Information managers discuss approaches to data discovery during China visit

Network News Spring 2012, Vol. 25 No. 2

The International Long Term Ecological Research (ILTER) Network, of which the US LTER is a founder, plans to establish an Information Management System (IMS) to facilitate data exchange across all 40 member networks. To address some of the multilingual issues that will arise, a workshop entitled “Semantic Approaches to Discovery of Multilingual ILTER Data” was held June 19-23 at the East China Normal University in Shanghai, China. The workshop brought together information managers from China, Israel, UK, Korea, Taiwan, Japan, and the US, which was represented by Kristin Vanderbilt (SEV), John Porter (AND), Margaret O’Brien (SBC), and Don Henshaw (AND).  

Additional informatics expertise was contributed by the Global Biodiversity Information Facility (GBIF). The workshop was hosted by the Chinese Ecosystem Research Network (CERN)/National Ecosystem Research Network of China (CNERN), whose hospitality and logistical support was greatly appreciated by participants.  

Each participating country is building an Information Management System to document its data in its local language, and the workshop took a major step toward establishing a multilingual service  that will query across languages. For instance, a user in Taiwan will soon be able to enter a query in Chinese and discover data in English, Korean, Spanish, and so on.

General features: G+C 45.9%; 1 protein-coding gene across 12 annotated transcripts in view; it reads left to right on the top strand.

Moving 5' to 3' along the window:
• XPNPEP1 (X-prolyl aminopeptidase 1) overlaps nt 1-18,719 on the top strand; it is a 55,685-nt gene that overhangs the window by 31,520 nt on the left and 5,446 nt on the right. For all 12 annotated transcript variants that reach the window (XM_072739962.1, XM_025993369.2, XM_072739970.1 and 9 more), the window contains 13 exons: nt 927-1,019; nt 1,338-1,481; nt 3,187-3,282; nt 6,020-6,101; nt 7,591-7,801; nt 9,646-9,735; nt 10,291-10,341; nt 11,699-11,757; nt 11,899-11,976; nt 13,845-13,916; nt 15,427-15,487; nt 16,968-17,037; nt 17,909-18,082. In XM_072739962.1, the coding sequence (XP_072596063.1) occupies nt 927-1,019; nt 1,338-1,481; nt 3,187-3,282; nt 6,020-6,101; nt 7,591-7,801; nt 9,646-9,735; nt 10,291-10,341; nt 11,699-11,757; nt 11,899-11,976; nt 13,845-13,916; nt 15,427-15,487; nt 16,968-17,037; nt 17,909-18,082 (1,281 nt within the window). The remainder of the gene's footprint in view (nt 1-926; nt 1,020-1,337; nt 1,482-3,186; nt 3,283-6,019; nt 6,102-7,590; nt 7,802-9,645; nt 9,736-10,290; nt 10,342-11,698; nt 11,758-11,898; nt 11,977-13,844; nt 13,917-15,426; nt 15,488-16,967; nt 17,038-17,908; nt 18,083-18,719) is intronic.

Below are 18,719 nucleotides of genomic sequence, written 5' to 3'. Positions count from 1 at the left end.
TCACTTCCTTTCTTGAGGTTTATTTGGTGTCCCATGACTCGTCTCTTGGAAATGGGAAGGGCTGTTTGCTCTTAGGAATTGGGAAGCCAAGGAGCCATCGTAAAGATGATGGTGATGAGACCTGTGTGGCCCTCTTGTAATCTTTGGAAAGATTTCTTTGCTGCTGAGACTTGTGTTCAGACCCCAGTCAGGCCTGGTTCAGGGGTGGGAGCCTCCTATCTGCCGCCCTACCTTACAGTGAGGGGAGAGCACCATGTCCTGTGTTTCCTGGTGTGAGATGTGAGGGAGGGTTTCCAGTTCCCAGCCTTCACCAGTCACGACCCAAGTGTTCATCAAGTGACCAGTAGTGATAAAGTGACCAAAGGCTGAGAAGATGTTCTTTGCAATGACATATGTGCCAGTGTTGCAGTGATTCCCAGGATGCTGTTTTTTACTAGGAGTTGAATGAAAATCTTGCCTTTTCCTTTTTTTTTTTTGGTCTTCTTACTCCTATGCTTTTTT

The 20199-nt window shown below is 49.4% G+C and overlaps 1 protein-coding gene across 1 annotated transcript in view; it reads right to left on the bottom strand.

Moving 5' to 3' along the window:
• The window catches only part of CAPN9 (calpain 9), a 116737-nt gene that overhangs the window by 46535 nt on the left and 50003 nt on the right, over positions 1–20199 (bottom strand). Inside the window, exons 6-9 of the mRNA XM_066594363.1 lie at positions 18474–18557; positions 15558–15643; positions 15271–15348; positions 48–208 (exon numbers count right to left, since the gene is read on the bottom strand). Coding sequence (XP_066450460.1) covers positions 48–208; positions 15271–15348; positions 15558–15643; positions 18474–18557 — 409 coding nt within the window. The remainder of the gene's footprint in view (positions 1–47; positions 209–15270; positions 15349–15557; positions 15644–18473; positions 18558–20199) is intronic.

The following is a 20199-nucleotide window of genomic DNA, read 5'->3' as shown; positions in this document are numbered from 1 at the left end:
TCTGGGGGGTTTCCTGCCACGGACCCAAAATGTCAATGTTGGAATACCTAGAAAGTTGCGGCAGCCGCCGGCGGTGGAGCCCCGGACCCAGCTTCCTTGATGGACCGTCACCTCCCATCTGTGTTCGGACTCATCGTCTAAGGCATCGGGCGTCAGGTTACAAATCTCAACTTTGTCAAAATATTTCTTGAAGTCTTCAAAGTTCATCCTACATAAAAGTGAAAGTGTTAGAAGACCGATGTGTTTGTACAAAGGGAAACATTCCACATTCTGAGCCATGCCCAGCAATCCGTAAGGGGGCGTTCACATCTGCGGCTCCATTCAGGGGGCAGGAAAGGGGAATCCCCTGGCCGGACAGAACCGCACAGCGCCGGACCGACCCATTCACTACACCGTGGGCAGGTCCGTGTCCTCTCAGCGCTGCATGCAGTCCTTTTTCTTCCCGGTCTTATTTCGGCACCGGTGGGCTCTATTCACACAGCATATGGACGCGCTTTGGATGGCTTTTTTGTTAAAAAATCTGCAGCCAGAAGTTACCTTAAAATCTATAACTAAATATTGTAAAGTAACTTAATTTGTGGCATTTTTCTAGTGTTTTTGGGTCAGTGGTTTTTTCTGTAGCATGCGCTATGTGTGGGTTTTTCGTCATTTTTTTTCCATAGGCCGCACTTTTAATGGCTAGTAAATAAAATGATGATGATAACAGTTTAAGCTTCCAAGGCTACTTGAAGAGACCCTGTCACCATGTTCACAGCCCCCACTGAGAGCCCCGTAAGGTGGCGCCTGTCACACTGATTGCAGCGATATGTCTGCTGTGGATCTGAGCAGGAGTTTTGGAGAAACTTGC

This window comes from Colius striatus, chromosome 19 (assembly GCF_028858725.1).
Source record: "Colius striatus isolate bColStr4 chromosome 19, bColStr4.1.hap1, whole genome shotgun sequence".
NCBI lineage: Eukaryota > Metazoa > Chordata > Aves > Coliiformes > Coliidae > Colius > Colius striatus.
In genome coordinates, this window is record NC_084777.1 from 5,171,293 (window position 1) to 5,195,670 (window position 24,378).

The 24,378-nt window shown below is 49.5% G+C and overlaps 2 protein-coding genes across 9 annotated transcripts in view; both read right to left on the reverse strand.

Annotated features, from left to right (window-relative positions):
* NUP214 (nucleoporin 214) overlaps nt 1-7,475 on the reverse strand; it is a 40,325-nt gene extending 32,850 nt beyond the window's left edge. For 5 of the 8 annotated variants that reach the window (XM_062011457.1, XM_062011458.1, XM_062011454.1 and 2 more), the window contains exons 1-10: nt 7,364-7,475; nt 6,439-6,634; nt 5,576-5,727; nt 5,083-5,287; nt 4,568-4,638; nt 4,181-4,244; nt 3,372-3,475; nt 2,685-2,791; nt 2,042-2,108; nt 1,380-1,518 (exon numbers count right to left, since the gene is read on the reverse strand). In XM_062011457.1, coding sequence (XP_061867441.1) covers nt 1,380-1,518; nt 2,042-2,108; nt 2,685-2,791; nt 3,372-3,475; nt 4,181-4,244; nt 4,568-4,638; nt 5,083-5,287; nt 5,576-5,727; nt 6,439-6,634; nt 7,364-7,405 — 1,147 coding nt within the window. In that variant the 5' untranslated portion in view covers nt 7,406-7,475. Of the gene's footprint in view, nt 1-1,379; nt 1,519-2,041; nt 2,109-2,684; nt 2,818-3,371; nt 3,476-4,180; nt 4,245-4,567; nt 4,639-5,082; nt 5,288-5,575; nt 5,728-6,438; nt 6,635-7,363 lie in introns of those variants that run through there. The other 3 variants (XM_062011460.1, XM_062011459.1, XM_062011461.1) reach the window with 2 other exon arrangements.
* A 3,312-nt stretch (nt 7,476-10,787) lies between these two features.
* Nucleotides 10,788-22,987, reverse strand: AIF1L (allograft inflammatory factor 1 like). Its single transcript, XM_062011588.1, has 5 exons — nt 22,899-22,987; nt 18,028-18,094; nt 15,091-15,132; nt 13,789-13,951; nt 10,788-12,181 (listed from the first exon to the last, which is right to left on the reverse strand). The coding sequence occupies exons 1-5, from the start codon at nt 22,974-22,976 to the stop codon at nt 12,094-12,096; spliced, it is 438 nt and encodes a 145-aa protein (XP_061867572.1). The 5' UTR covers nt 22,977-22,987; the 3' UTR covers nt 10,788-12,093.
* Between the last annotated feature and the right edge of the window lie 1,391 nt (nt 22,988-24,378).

Several approaches were presented and discussed, ranging from multi-language thesauruses to ontological systems. Participants concurred that as a starting point, the “EnvThes” thesaurus, under development by EnvEurope, could provide a good basis for a multilingual thesaurus. This system contains all 627 ecology terms from the LTER’s Controlled Vocabulary, as well as 500-plus terms from other widely used biological thesauri.  During the workshop, EnvThes was translated from English into Korean, Japanese, traditional Chinese, and simplified Chinese.  Definitions for the EnvThes terms were added to the thesauruses in these languages, as well.  

Products from the workshop include a prototype web service-based tool that uses translated terms to query across metadata databases (Metacats) throughout the ILTER.  Another expected product of this effort will be a manuscript outlining the next steps for the ILTER’s Information Management System and how to integrate it with an observational ontology framework that is able to capture subtleties of meaning and the relationships between concepts.

At the conclusion, participants agreed that the IM workshop clearly demonstrated the advantages of an open data-sharing policy to member networks where such a culture is nascent.  For example, the multilingual feature of the service should facilitate data sharing and pave the way for LTER scientists to mine data resources from throughout the ILTER Network.  The workshop also demonstrated how shared systems and software can promote and support international collaboration.